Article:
Fabrizio De André

Creuza de Mä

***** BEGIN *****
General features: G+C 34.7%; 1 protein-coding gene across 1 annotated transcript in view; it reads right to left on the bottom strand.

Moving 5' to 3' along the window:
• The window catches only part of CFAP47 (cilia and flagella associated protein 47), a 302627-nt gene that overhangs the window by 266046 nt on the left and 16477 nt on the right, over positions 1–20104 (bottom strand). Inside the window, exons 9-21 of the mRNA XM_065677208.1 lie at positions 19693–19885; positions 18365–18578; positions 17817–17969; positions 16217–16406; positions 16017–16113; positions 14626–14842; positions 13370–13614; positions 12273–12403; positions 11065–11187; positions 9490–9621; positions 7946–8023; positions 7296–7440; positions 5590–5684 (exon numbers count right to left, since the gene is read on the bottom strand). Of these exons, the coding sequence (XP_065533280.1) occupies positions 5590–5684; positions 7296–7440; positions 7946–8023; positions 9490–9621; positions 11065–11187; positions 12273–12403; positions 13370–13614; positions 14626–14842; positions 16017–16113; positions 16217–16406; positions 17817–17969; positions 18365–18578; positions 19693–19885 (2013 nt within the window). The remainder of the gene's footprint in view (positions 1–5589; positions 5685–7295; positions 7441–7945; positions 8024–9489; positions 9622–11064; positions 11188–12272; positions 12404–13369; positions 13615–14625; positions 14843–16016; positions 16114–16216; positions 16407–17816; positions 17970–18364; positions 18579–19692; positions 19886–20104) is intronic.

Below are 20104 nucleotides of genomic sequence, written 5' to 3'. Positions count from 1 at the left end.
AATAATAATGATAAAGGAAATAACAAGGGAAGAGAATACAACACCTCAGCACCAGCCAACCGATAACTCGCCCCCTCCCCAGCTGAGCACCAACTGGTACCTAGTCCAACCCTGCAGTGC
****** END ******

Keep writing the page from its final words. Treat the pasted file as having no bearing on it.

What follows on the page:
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A curious, fascinating release, Creuza de Ma was named by none less than David Byrne as one of his favorite albums from the '80s -- and, for once, it seems like he really meant it beyond reasons of simple cred-seeking. Creuza de Ma itself isn't in fact an Italian album per se, but a Genoese one, with all lyrics sung in that particular dialect, a blend of Italian, French, and Catalan that's different enough from Italian to require full translations of the words into that language in the liner notes. The sense of distance and a sense of "another place" is further heightened by the subject matter of many of the songs, focusing on historical figures or incidents in the past. Thus, "Sinan Capudan Pascia" tells of a 17th century Italian who became a Turkish general, while "A Dumenega" tells the story of a Sunday promenade by a group of prostitutes. Above and beyond the lyrics, though, is the music, an attractive blend of state-of-the-art instruments and, in de Andre's singing, gently mystic singalongs, with more than a little touch of sea shanties, Mediterranean style. His voice shows both his years of singing and his skill, practiced without being either oily or dispassionate, a quiet, reflective delivery well suited to the sun-baked atmosphere captured in the cover art. As for the music itself, there's a sense of modern clichés being avoided -- a song like "Jamin-a" suggests Dead Can Dance's swirl of percussion and trance, a folk dance on electric instruments and with drum machines. Besides the excellent title track, the longest cut on the album and a fantastic introduction, other highlights would have to include "Sidun," with truly haunting and mysterious music and some of de Andre's most captivating singing, and the previously mentioned "A Dumenaga," a low-key danceable delight.

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